I am still drunk – I stay drunk

As I walked down a street in San Francisco this morning at 8:30 A.M., I was about to pass by what appeared to be a homeless person.

It seems that homeless people don’t tend to just walk by, they slow as you are about to pass, and they try to read your demeanor to determine if you might be inclined to give them some money or even talk to them. It also seems that most people ignore the homeless by looking straight ahead and quickening their pace.

So today as I was about to pass this person, I could feel his eyes looking straight at me … and when I looked at him, he said, “I am still drunk. I stay drunk.” He even said it with something of a smile on his face.

I felt sad for him. Sad because he probably does spend most of his waking hours inebriated. He probably starts the day (or night) with some alcohol, and continues drinking until he falls asleep. What a sad, foggy, unfruitful life. Alcohol abuse can really paralyze and impoverish someone.

It seems that there are lots of homeless people in San Francisco, everywhere you turn there is someone with their hand out, or calling out to you asking for some change. When I shared this observation with one of the locals, it was explained to me that toward the end of the Reagan Administration a federal program was cut which funded a local social service facility that assisted poor folks diagnosed with mental sickness. When the funding was cut, all of these people were turned loose on the street with no access to the medication they need, and many became homeless.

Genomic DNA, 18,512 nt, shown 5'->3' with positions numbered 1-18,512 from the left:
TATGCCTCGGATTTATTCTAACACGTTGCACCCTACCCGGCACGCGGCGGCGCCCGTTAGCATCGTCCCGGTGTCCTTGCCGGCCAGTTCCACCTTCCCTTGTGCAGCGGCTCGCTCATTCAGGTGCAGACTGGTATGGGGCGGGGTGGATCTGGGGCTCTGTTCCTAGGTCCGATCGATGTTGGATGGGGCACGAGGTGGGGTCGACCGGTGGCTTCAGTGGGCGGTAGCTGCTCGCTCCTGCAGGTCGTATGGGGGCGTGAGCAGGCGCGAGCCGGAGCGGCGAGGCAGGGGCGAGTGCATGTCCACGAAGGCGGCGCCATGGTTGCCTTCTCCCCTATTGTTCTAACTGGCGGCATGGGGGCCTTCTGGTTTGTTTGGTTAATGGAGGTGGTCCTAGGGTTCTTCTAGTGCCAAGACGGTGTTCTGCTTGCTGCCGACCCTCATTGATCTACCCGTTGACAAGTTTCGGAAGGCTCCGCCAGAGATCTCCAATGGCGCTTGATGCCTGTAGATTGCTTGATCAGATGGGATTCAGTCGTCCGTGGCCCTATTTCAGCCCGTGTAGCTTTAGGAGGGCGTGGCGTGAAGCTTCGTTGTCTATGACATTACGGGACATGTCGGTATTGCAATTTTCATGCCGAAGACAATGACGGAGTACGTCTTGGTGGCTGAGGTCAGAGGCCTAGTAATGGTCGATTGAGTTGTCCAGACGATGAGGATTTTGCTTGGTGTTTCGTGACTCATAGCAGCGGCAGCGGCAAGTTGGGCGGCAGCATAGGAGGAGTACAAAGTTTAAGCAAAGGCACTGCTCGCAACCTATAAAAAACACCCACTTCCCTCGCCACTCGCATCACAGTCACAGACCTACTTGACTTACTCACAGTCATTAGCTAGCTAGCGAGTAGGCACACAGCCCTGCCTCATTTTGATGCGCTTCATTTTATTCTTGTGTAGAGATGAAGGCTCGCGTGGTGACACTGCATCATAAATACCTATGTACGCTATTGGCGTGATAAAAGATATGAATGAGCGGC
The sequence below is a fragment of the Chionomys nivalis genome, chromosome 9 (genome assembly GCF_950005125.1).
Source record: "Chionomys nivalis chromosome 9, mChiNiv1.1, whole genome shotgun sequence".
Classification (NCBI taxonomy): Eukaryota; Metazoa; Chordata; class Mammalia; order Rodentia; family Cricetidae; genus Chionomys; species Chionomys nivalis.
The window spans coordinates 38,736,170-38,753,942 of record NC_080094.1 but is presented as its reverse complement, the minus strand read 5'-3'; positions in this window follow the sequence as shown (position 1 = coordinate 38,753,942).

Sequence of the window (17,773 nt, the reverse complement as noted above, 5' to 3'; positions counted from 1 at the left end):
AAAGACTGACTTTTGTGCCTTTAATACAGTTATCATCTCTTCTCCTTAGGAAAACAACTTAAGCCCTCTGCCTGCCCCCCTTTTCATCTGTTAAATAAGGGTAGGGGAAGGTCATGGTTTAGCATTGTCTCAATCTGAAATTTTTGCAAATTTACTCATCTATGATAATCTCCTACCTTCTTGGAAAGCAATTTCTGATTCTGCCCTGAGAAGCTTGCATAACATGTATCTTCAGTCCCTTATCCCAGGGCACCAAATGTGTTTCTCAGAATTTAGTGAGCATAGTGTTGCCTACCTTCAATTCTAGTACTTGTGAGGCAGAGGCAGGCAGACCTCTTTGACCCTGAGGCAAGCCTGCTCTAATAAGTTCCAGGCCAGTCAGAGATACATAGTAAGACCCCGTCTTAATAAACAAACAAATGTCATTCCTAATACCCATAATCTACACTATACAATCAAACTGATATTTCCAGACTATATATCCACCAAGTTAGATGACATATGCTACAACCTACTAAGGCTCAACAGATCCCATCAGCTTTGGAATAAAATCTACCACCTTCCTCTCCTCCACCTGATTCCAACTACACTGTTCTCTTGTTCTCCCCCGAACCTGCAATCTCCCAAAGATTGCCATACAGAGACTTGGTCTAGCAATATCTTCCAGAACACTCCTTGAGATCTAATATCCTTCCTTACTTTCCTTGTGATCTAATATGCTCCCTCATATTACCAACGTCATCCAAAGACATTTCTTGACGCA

I was also told that residents of San Francisco are sympathetic to the plight of the homeless. And feeling that sympathy, combined with the temperate climate here, the homeless have chosen to stay here … in large numbers.

Thinking about the gravity and prevalence of homelessness still has me in a stupor … and I stay in a stupor.